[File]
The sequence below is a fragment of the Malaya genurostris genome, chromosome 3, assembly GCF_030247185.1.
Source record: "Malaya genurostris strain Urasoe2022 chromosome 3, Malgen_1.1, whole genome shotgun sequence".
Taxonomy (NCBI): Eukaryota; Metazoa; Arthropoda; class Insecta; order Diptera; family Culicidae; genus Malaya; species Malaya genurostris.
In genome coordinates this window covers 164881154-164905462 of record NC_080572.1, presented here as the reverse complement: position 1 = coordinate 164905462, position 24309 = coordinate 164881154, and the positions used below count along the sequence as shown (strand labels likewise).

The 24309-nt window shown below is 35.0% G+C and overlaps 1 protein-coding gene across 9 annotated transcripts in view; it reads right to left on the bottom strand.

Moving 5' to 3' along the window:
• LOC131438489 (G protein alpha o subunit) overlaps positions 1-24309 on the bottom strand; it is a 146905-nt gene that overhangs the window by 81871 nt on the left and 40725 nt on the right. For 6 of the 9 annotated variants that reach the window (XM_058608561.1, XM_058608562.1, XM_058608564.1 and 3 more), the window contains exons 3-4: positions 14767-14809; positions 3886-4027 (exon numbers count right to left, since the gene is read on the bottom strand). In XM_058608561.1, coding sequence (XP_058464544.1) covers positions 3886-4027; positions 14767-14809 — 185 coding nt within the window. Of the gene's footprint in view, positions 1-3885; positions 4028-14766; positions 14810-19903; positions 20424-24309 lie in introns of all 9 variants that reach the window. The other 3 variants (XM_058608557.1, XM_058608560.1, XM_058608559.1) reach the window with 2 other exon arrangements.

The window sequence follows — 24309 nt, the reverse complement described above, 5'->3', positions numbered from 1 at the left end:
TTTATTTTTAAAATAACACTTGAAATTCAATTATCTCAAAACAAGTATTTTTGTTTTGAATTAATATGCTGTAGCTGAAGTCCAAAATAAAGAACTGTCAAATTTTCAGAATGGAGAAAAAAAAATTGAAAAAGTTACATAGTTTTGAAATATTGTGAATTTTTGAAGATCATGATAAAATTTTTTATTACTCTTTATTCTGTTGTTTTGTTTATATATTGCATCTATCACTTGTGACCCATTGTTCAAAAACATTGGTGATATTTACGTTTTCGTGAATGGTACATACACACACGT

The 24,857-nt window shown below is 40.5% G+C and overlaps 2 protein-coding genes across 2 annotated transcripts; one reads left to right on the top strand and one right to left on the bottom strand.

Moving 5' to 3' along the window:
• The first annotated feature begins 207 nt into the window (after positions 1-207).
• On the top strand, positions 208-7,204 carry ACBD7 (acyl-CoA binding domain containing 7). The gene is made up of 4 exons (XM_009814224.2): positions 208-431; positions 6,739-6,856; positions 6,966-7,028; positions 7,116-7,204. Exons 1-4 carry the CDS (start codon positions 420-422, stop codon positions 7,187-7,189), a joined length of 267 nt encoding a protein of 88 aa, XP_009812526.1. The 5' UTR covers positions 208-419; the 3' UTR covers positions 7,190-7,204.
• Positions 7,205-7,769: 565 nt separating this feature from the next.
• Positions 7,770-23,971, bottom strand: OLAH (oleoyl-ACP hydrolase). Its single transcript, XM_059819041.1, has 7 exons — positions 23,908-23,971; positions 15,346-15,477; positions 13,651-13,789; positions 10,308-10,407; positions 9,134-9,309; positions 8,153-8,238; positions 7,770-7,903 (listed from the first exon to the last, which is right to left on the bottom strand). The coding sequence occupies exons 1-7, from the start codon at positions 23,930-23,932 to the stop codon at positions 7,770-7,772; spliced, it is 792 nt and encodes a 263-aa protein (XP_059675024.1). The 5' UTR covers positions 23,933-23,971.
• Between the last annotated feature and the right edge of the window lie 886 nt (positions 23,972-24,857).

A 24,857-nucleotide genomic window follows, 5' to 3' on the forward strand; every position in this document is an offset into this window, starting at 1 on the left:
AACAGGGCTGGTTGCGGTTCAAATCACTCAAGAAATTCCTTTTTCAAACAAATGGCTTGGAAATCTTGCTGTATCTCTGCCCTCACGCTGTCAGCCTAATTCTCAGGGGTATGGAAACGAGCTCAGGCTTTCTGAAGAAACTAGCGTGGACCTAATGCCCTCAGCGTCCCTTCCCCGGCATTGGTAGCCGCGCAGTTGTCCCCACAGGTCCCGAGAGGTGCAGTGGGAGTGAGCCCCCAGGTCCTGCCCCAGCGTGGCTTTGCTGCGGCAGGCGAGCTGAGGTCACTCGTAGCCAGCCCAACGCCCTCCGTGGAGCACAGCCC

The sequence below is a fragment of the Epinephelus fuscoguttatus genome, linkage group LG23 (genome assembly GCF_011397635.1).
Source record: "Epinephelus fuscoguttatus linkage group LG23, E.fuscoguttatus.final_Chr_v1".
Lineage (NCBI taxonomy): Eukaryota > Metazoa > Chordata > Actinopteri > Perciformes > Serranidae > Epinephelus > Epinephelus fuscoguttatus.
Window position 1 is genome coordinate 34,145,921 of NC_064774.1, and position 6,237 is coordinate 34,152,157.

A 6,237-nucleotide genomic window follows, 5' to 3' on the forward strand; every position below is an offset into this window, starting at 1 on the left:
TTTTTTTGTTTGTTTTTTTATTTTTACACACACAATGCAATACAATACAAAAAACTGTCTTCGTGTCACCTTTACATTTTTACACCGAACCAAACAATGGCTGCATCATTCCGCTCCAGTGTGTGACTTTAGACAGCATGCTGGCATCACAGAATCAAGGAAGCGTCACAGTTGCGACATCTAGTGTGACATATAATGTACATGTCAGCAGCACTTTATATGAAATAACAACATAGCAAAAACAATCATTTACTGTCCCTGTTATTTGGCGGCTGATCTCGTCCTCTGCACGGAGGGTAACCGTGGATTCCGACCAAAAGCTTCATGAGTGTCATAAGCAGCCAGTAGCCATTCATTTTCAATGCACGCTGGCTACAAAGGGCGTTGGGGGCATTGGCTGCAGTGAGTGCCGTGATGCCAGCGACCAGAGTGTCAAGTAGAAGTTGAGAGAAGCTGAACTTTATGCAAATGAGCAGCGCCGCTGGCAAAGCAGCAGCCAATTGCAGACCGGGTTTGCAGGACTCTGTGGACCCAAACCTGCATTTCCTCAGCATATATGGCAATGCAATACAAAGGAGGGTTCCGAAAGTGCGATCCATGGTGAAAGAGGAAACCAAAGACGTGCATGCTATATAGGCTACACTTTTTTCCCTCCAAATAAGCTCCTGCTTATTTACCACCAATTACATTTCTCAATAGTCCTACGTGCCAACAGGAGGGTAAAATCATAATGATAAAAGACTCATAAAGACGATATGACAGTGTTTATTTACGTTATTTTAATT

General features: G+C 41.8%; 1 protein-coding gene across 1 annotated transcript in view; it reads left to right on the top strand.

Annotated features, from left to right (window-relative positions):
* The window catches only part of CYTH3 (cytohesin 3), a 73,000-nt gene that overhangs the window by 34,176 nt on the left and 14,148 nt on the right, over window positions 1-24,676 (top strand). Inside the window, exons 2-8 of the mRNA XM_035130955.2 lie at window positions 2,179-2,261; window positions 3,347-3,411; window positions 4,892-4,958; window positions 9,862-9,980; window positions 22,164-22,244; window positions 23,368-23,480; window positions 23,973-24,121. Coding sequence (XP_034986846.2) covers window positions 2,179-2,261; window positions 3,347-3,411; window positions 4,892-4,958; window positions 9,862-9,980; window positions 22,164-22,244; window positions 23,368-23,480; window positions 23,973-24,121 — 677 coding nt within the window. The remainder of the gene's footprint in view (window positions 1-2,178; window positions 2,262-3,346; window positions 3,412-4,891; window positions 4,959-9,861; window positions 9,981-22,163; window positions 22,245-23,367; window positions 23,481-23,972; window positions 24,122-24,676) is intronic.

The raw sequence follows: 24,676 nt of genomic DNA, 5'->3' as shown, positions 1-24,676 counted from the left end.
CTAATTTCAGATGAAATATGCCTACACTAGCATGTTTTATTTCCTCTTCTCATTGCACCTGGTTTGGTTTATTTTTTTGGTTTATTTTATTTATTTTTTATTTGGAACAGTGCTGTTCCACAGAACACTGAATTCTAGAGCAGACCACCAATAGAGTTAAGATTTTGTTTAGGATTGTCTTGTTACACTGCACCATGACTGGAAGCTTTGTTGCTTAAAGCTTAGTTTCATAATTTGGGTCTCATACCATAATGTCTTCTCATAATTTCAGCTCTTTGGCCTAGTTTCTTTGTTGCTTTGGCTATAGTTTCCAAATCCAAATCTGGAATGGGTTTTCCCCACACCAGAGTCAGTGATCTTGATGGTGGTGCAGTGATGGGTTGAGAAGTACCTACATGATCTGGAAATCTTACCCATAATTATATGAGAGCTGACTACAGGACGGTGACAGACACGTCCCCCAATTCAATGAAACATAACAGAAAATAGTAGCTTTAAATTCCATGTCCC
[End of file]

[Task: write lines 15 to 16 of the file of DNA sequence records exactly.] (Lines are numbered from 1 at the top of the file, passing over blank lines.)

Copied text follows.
• Positions 7,770-23,971, bottom strand: OLAH (oleoyl-ACP hydrolase). Its single transcript, XM_059819041.1, has 7 exons — positions 23,908-23,971; positions 15,346-15,477; positions 13,651-13,789; positions 10,308-10,407; positions 9,134-9,309; positions 8,153-8,238; positions 7,770-7,903 (listed from the first exon to the last, which is right to left on the bottom strand). The coding sequence occupies exons 1-7, from the start codon at positions 23,930-23,932 to the stop codon at positions 7,770-7,772; spliced, it is 792 nt and encodes a 263-aa protein (XP_059675024.1). The 5' UTR covers positions 23,933-23,971.
• Between the last annotated feature and the right edge of the window lie 886 nt (positions 23,972-24,857).